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I need to fwritea char * to file and fread it on another platform where char's signedness varies.

  • Are there ways to solve this other than explicitly serializing a unsigned char*?
  • Is it always safe to cast a char* to an unsigned char*?
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3 Answers

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In C, it's safe to access any type as unsigned char [sizeof T]; this is called the representation. The question is whether copying this representation between diverse systems will preserve the value. Here are the relevant facts/issues:

  • All positive values of char (and keep in mind, all characters in the basic execution character set must be positive) have the same representation as an unsigned char with the same value. (The same applies to other signed/unsigned integer types too.)
  • On a twos-complement system, signed and unsigned char types are completely compatible (modulo the difference in how the values are interpreted) and it's perfectly safe to access them as either type. Moreover, the C standard makes it difficult if not impossible to produce a valid implementation where plain char is signed and not twos-complement, and I think it's safe to say no such implementation exists or will ever exist.
  • Even if the values as char (these are integers!) are preserved when transporting the file to another system, that doesn't necessarily imply that the character identities will be preserved, since the target system might use a different character encoding (EBCDIC puke..).

This is a lot of mumbo-jumbo, but the result you should take away is that unless your goal is pedantry and language-lawyering, there's nothing to worry about. Just use fwrite and fread directly on strings and don't worry about whether they were unsigned char[] or char[] strings.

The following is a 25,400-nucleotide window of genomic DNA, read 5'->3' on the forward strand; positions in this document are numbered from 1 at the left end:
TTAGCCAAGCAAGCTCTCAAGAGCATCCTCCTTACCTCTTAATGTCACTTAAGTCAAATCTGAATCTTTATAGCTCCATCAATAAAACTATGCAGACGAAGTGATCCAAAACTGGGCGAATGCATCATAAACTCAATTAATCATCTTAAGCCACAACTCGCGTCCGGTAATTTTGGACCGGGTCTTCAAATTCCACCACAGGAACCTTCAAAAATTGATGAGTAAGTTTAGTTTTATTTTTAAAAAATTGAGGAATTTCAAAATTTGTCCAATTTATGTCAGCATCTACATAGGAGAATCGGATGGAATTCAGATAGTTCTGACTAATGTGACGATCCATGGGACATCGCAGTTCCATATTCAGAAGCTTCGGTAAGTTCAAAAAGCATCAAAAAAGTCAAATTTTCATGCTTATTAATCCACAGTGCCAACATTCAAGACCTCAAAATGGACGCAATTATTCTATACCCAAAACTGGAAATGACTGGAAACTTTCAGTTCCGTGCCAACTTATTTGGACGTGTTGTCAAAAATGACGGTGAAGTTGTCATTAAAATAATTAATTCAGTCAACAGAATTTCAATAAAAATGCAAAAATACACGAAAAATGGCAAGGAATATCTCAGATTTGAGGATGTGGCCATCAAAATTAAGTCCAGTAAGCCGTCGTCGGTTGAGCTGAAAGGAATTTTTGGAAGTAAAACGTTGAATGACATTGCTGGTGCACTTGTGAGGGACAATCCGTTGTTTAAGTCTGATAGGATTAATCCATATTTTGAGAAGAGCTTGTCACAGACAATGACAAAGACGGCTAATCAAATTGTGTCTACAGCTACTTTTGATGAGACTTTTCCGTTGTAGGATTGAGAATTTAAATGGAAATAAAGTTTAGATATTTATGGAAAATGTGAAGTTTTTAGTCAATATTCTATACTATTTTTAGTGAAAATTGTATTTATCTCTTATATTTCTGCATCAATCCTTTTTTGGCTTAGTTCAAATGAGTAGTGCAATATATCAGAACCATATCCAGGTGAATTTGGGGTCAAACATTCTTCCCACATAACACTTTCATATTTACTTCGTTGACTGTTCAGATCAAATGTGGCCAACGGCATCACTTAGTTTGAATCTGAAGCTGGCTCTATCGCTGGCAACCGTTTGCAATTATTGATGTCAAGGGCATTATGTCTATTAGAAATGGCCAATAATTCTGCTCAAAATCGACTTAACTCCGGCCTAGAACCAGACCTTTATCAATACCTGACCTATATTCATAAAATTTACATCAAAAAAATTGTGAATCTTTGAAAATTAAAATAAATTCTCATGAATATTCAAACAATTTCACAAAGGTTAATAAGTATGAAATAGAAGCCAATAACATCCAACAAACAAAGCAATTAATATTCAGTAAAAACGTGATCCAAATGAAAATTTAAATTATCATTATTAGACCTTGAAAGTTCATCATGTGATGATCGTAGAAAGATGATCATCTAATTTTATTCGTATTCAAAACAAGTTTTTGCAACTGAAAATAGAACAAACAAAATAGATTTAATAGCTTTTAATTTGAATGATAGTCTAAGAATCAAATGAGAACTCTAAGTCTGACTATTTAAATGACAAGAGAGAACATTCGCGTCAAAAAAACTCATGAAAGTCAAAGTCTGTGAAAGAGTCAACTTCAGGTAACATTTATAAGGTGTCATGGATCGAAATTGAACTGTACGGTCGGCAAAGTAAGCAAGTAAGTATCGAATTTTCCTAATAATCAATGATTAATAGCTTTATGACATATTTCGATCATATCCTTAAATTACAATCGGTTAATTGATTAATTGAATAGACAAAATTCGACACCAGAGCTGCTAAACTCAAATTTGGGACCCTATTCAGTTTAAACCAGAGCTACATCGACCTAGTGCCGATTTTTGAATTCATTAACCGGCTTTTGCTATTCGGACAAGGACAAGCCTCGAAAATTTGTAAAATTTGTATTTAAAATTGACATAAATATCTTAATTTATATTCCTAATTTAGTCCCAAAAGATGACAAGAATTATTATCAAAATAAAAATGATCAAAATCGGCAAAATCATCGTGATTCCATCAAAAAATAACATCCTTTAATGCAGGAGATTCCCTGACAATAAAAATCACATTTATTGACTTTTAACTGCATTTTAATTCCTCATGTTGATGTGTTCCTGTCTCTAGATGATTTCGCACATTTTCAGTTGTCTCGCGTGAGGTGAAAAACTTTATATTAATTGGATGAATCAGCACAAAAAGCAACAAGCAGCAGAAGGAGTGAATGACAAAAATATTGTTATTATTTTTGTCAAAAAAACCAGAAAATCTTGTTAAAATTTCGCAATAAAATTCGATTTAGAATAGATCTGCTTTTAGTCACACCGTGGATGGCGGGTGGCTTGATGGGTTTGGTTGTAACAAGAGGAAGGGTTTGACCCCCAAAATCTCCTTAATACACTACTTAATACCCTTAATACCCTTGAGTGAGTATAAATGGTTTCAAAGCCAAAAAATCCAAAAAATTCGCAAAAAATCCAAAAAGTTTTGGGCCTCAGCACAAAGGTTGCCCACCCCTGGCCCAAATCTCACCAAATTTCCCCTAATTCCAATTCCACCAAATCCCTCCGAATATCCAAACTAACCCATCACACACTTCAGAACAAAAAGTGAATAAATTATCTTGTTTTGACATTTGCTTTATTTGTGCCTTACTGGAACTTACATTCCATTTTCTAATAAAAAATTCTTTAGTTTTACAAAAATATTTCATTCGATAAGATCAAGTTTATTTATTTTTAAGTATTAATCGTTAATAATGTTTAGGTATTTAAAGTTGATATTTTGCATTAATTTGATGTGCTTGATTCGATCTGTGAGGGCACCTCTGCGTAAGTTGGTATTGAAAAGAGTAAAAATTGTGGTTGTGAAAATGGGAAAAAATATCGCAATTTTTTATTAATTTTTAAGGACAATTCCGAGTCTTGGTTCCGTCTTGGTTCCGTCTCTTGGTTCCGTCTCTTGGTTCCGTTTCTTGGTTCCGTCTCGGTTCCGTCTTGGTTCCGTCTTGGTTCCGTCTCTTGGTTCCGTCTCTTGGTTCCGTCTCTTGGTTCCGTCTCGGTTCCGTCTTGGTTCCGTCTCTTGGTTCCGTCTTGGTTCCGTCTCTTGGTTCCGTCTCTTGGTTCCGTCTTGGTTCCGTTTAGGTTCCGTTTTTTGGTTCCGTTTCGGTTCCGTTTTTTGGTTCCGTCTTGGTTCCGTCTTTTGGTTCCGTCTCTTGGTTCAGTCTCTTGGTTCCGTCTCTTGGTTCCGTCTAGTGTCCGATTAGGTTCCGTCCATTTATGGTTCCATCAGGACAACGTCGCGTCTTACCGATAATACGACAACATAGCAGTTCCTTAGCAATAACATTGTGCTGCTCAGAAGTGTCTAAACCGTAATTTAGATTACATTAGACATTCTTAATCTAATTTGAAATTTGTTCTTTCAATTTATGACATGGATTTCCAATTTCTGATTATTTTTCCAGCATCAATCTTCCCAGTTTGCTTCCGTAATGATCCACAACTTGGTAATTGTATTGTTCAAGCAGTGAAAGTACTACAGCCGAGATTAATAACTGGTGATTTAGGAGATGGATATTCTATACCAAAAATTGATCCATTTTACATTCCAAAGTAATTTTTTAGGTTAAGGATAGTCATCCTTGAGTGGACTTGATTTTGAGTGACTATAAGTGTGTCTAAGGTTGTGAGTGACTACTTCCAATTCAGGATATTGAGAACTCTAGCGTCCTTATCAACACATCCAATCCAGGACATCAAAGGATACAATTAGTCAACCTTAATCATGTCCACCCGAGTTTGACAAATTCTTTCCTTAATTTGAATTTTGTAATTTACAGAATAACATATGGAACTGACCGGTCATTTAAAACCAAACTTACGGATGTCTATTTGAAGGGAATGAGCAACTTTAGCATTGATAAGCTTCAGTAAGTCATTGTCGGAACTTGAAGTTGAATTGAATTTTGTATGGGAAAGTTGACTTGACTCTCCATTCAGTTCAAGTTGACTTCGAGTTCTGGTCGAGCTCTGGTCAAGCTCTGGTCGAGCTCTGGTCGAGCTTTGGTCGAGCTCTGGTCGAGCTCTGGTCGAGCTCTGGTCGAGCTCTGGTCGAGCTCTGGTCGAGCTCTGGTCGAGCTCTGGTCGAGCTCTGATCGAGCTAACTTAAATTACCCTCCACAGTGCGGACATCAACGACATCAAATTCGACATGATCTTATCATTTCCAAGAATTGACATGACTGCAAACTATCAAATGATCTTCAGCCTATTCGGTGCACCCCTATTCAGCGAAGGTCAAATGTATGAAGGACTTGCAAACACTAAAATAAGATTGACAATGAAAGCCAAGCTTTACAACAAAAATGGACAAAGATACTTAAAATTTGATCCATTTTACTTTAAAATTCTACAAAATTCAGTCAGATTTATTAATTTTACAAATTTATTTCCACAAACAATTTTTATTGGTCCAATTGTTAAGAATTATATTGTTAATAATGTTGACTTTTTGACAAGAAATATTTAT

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Those two platforms must agree to some extent on the representation of char, in order for you to have transferred the file from one to the other.

So there's no "completely portable" way to do this - for example suppose char is 16 bits on the platform that writes, and 8 bits on the platform that reads, then clearly you can't in general transfer chars from one to the other. Either it's impossible to do it at all (16 bit char suggest a DSP, it might have no file- or stream-based I/O), or there's some agreed rule how to convert the file when transferring it.

There also needs to be either agreement what the execution character set is, or else a means of converting the file between (for example) EBCDIC and ASCII. Otherwise writing an a on one side won't result in reading an a on the other.

Once you've established the rules for how closely char corresponds on each side, that tells you what you can read and write. If the only difference is that the signedness of char varies, but they both use the same character set, then just check how the one that's signed represents negative values.

Assuming it does so in the only common way (two's complement), and supposing that both sides convert from unsigned to signed integers in the only common way (re-interpret the bit pattern), then you can just read and write char normally on both sides with effectively the same results as casting between unsigned char and signed char.

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This is a better answer than mine. –  cnicutar Aug 23 '11 at 12:10
    
Awesome answer. Thanks for the interesting tidbit about DSPs. –  Natan Yellin Aug 24 '11 at 7:41
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If you are 'serializing' char's without negative ones, then it doesn't matter. Otherwise it doesn't make sense (since you won't be able to determine which value was written).

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